Competition Act Compliance Programs

swimming competition

Violations of Canada’s Competition Act can lead to significant fines and possible imprisonment of those involved. The potential legal, economic and reputational risks of non-compliance with the Competition Act are real and need to be effectively managed by businesses as part of their overall risk-management strategy.

Osler’s Competition/Antitrust Group works with clients to develop, implement and maintain effective corporate compliance programs to minimize the risk of non-compliance with the Canadian Competition Act. Our team tailors our advice to each client’s specific business context and emphasizes a proactive approach to fostering a culture of compliance within our client’s organization. We do this by

  • identifying competition law compliance risks faced by your business.
  • assessing how serious the identified risks are in various areas of your business. It may be as simple as rating them as low, medium or high. Typically, high-risk areas are those where employees are likely to have contact with competitors.
  • establishing appropriate policies, procedures and training programs (web-based or in-person).
  • developing effective monitoring and auditing protocols to detect any potential non-compliance.

Typically, our competition risk-management strategies also involve having established processes and protocols for internal investigations and for unexpected Competition Bureau investigations or searches and seizures. While each fact situation is different, in our experience advance preparation is invaluable to organizations, allowing them to respond swiftly and effectively to such events on a cost-effective basis. In this regard, we assist businesses with developing and maintaining protocols and policies regarding search and seizure, internal and external communication strategies, electronic searches, interviewing personnel and advising boards.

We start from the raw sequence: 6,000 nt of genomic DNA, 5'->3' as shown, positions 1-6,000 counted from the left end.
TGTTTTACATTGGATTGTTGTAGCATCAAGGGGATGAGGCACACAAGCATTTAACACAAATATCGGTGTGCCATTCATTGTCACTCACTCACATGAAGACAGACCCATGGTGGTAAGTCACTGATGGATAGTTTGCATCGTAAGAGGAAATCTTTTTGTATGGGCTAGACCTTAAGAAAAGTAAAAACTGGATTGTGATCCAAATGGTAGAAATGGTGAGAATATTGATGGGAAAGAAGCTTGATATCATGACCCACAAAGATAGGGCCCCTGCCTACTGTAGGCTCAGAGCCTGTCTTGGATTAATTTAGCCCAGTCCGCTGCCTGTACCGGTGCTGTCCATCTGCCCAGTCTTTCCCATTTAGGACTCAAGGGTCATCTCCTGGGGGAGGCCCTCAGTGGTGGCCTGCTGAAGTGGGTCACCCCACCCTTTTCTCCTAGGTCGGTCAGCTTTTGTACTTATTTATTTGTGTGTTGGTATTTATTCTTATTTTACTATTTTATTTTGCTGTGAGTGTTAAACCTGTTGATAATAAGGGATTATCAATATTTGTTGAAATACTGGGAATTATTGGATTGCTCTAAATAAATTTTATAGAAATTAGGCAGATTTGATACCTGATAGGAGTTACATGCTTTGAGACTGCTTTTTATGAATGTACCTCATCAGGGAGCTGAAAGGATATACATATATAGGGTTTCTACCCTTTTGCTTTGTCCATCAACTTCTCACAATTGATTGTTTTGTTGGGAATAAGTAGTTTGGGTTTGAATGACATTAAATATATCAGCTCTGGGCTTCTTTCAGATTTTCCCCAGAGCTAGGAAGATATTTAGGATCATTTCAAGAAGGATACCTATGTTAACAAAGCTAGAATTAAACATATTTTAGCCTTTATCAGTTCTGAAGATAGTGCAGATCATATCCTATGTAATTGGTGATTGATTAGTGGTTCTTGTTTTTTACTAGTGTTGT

The Commissioner’s Remarks on the Importance of a Compliance Program

“A credible and effective corporate compliance program provides its companies with more than just increased protection from illicit behavior. Implementing a compliance program may provide you with a competitive advantage in all aspects of your business — financial, reputational and in recruitment and retention."

It boils down to five elements.

  1. Senior management must be involved — including the board of directors and this cannot be underscored enough. Senior management's clear and unequivocal support is what underpins a credible and effective corporate compliance program. This means that – in all ways – they demonstrate a commitment to compliance and a commitment to enforcing that compliance.
  2. Clearly establishing compliance policies and procedures that govern compliance. As I've noted, this is generally not the issue, but it is worth highlighting that these must be updated when changes within the business, the industry, or the laws and regulations themselves occur.
  3. Moving beyond a stack of papers in a drawer or a document on a shared drive, a successful compliance program must have an ongoing education and training component which lays out acceptable behaviour for all employees.
  4. A compliance program needs to be monitored, with auditing and reporting mechanisms to prevent and detect breaches of the program at all levels, including senior management.
  5. Finally it must have procedures for both disciplining and creating incentives, and these must be consistently applied. It is interesting to note that some companies have implemented "whistleblower" provisions in their compliance programs to encourage employees to self-report potential or actual misconduct without fear of penalty.”  

Key Contacts

Shuli Rodal

Partner, Competition/Antitrust and Foreign Investment
Chair, Diversity Committee, Toronto

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